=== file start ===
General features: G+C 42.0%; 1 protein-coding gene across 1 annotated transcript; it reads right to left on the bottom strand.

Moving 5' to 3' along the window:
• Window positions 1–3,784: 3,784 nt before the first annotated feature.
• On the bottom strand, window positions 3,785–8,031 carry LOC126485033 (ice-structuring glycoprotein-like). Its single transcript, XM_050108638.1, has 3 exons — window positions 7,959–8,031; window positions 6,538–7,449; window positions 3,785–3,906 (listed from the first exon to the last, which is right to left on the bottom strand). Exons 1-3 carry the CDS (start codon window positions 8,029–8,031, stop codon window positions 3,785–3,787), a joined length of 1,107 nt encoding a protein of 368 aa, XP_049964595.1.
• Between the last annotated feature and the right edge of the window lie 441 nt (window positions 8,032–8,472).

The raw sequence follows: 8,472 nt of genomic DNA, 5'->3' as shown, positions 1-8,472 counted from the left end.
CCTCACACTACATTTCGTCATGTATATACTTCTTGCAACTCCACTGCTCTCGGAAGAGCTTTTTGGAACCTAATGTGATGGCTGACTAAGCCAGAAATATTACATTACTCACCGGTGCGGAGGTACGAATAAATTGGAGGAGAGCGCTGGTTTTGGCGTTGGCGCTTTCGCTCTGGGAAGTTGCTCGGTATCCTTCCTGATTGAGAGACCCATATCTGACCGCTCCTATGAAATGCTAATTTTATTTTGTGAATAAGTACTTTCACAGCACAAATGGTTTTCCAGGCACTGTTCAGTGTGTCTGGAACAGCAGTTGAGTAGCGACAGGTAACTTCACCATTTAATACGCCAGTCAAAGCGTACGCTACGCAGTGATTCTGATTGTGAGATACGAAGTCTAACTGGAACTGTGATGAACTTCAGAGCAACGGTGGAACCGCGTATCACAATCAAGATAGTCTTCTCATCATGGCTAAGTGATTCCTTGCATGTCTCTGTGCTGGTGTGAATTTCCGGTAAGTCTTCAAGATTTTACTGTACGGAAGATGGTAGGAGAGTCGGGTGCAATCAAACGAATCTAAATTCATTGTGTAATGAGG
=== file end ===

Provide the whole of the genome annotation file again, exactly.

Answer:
General features: G+C 42.0%; 1 protein-coding gene across 1 annotated transcript; it reads right to left on the bottom strand.

Moving 5' to 3' along the window:
• Window positions 1–3,784: 3,784 nt before the first annotated feature.
• On the bottom strand, window positions 3,785–8,031 carry LOC126485033 (ice-structuring glycoprotein-like). Its single transcript, XM_050108638.1, has 3 exons — window positions 7,959–8,031; window positions 6,538–7,449; window positions 3,785–3,906 (listed from the first exon to the last, which is right to left on the bottom strand). Exons 1-3 carry the CDS (start codon window positions 8,029–8,031, stop codon window positions 3,785–3,787), a joined length of 1,107 nt encoding a protein of 368 aa, XP_049964595.1.
• Between the last annotated feature and the right edge of the window lie 441 nt (window positions 8,032–8,472).

The raw sequence follows: 8,472 nt of genomic DNA, 5'->3' as shown, positions 1-8,472 counted from the left end.
CCTCACACTACATTTCGTCATGTATATACTTCTTGCAACTCCACTGCTCTCGGAAGAGCTTTTTGGAACCTAATGTGATGGCTGACTAAGCCAGAAATATTACATTACTCACCGGTGCGGAGGTACGAATAAATTGGAGGAGAGCGCTGGTTTTGGCGTTGGCGCTTTCGCTCTGGGAAGTTGCTCGGTATCCTTCCTGATTGAGAGACCCATATCTGACCGCTCCTATGAAATGCTAATTTTATTTTGTGAATAAGTACTTTCACAGCACAAATGGTTTTCCAGGCACTGTTCAGTGTGTCTGGAACAGCAGTTGAGTAGCGACAGGTAACTTCACCATTTAATACGCCAGTCAAAGCGTACGCTACGCAGTGATTCTGATTGTGAGATACGAAGTCTAACTGGAACTGTGATGAACTTCAGAGCAACGGTGGAACCGCGTATCACAATCAAGATAGTCTTCTCATCATGGCTAAGTGATTCCTTGCATGTCTCTGTGCTGGTGTGAATTTCCGGTAAGTCTTCAAGATTTTACTGTACGGAAGATGGTAGGAGAGTCGGGTGCAATCAAACGAATCTAAATTCATTGTGTAATGAGG